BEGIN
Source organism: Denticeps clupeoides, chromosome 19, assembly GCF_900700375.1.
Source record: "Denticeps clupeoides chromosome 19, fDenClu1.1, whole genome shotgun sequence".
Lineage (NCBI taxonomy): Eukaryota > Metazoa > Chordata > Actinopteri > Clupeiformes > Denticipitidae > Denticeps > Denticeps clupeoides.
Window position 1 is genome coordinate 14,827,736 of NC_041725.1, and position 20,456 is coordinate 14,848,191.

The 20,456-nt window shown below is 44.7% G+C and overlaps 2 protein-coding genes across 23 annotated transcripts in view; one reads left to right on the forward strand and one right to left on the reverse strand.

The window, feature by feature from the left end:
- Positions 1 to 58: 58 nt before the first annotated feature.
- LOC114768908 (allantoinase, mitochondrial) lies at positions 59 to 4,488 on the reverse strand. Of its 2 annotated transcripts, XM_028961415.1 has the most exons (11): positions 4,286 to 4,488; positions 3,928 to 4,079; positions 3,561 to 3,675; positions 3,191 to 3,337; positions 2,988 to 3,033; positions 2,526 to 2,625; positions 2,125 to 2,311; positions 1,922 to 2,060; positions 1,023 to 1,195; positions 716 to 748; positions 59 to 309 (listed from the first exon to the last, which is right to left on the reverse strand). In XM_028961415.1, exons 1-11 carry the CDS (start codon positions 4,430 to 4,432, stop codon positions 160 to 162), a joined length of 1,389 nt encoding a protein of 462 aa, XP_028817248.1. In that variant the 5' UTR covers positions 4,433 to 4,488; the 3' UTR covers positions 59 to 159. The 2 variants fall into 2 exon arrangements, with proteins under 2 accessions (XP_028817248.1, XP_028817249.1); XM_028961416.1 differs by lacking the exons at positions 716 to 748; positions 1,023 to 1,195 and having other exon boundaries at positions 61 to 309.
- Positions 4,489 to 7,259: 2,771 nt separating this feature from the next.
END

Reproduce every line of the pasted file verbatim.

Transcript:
Source organism: Denticeps clupeoides, chromosome 19, assembly GCF_900700375.1.
Source record: "Denticeps clupeoides chromosome 19, fDenClu1.1, whole genome shotgun sequence".
Lineage (NCBI taxonomy): Eukaryota > Metazoa > Chordata > Actinopteri > Clupeiformes > Denticipitidae > Denticeps > Denticeps clupeoides.
Window position 1 is genome coordinate 14,827,736 of NC_041725.1, and position 20,456 is coordinate 14,848,191.

The 20,456-nt window shown below is 44.7% G+C and overlaps 2 protein-coding genes across 23 annotated transcripts in view; one reads left to right on the forward strand and one right to left on the reverse strand.

The window, feature by feature from the left end:
- Positions 1 to 58: 58 nt before the first annotated feature.
- LOC114768908 (allantoinase, mitochondrial) lies at positions 59 to 4,488 on the reverse strand. Of its 2 annotated transcripts, XM_028961415.1 has the most exons (11): positions 4,286 to 4,488; positions 3,928 to 4,079; positions 3,561 to 3,675; positions 3,191 to 3,337; positions 2,988 to 3,033; positions 2,526 to 2,625; positions 2,125 to 2,311; positions 1,922 to 2,060; positions 1,023 to 1,195; positions 716 to 748; positions 59 to 309 (listed from the first exon to the last, which is right to left on the reverse strand). In XM_028961415.1, exons 1-11 carry the CDS (start codon positions 4,430 to 4,432, stop codon positions 160 to 162), a joined length of 1,389 nt encoding a protein of 462 aa, XP_028817248.1. In that variant the 5' UTR covers positions 4,433 to 4,488; the 3' UTR covers positions 59 to 159. The 2 variants fall into 2 exon arrangements, with proteins under 2 accessions (XP_028817248.1, XP_028817249.1); XM_028961416.1 differs by lacking the exons at positions 716 to 748; positions 1,023 to 1,195 and having other exon boundaries at positions 61 to 309.
- Positions 4,489 to 7,259: 2,771 nt separating this feature from the next.